The domestic network is more lucrative because the pricing is by the pound and customers contractually commit to certain amounts of space. The price is based on the roundtrip because shipments tend to move from the eastern part of Canada to the West, with planes flying empty on the backhaul because there is no industrial base in the western part of the country. In the domestic market the only competition comes from Air Canada. Cargojet has to price differently on international routes where it goes up against many carriers. But the medium- and-long-term international charters provide supplemental revenue with little risk. Cargojet operates them on days and weekends when the aircraft and crews aren’t busy operating the domestic express network, which allows it to leverage its existing infrastructure with few added costs.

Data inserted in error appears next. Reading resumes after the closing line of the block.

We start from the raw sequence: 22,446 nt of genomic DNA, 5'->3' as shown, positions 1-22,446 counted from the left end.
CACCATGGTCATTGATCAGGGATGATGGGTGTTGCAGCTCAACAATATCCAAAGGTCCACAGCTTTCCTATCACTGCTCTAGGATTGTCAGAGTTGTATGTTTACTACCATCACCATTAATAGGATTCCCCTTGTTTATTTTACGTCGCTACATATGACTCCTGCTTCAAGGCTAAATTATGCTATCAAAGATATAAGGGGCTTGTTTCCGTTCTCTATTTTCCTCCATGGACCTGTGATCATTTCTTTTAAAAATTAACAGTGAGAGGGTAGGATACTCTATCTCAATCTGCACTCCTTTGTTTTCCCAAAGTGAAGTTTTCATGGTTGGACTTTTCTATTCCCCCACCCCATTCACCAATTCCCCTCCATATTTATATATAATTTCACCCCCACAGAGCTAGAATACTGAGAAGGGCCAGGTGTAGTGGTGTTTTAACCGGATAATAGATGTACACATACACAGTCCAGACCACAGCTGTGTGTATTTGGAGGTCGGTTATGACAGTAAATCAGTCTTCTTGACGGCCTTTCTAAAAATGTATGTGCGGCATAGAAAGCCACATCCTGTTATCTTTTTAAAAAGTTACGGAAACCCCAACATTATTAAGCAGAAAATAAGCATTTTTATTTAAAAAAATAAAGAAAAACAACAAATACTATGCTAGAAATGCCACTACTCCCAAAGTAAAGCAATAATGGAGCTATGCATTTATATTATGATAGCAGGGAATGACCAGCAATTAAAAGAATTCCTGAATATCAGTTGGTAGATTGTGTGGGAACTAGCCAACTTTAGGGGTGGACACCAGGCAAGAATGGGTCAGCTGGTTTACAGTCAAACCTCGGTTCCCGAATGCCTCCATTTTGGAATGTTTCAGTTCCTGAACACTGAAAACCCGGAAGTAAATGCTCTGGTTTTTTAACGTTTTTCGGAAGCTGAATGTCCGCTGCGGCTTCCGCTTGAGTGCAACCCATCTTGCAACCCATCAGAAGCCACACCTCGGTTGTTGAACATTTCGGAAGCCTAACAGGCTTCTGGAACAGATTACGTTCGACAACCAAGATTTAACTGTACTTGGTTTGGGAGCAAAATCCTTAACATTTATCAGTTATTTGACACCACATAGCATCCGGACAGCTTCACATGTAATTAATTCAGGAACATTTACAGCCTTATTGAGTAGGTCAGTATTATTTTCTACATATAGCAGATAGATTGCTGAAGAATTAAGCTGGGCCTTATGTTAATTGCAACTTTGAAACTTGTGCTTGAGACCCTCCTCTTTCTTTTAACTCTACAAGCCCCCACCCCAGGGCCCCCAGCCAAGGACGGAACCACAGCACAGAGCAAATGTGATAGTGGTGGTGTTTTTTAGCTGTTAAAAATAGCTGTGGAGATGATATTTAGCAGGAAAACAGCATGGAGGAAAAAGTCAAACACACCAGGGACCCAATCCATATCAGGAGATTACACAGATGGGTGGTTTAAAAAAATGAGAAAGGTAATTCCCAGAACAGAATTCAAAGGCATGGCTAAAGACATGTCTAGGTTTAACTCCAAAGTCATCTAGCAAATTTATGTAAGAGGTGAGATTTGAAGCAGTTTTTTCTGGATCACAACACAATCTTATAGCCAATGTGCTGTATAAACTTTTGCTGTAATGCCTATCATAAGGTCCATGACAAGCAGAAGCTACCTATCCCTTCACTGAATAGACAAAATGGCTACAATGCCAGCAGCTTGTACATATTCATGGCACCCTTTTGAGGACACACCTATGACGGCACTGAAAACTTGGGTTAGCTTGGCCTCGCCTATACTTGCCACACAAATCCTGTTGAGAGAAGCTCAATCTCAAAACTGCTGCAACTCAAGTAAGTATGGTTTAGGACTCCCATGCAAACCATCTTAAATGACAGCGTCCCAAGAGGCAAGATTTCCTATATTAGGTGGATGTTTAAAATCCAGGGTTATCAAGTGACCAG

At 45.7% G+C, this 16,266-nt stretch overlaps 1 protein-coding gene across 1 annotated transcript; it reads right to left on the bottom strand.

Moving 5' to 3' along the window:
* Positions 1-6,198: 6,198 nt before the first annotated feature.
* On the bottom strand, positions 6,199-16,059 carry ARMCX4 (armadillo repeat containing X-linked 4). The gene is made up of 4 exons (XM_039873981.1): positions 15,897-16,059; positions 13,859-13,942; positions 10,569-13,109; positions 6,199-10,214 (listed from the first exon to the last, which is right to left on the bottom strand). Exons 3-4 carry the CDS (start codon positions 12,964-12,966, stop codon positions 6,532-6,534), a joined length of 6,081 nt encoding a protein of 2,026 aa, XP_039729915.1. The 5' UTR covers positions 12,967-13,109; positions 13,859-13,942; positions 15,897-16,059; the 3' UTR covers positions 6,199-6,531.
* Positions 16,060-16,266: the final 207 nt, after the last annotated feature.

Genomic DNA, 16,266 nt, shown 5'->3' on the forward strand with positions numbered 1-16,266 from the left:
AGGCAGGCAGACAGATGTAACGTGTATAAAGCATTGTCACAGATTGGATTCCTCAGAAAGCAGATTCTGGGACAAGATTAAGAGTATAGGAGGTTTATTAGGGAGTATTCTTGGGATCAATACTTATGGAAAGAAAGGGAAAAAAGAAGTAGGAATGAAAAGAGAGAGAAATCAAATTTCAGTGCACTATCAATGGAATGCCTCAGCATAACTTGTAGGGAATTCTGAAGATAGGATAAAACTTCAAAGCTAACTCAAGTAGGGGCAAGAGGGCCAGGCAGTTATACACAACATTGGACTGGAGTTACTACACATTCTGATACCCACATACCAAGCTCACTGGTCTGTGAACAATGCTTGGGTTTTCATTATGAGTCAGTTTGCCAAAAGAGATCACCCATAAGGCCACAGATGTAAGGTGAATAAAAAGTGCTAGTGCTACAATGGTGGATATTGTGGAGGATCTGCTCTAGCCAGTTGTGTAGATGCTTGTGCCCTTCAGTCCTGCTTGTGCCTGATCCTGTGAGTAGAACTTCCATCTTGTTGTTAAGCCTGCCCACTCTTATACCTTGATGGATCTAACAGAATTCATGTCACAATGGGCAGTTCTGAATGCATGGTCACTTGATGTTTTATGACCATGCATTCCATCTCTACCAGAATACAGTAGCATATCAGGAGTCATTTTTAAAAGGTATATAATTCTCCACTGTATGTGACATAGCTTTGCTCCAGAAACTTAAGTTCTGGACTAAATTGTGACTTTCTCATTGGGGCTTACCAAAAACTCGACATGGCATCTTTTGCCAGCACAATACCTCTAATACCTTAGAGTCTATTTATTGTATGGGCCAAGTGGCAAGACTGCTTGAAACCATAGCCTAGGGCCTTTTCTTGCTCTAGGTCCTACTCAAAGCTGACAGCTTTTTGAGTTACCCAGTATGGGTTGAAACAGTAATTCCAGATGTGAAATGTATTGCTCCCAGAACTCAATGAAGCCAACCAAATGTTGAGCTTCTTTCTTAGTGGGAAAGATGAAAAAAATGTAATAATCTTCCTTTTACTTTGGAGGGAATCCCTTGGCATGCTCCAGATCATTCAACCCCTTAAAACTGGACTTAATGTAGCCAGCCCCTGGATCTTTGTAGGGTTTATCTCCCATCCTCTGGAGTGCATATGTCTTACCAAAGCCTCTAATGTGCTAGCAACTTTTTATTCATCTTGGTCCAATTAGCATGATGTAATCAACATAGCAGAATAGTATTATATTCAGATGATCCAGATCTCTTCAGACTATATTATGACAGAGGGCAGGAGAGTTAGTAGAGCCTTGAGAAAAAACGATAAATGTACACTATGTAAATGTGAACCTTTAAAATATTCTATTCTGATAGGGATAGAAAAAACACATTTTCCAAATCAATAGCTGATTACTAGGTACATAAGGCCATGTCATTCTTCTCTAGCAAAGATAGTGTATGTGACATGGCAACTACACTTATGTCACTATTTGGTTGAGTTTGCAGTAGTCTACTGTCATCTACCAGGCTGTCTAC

Cargojet operates 25 freighters and plans to have two more aircraft this year — a converted Boeing 767 freighter in the fourth quarter and one 757 in May. Four more 767s are scheduled to be received through early 2023, with each conversion costing about $30 million. It also has three aircraft in passenger charter service. Virmani said Cargojet was able to acquire the 757 at a reasonable price and will put it, or one of its existing 757s, into the DHL network.
The company recently inked a four-year contract extension with Amazon that can be stretched up to six more years at Amazon’s discretion.
Chief Commercial Officer Jamie Porteous said Cargojet could see a dip in second-quarter volumes because of COVID lockdowns in Ontario and Quebec and the shutdown of Amazon warehouses.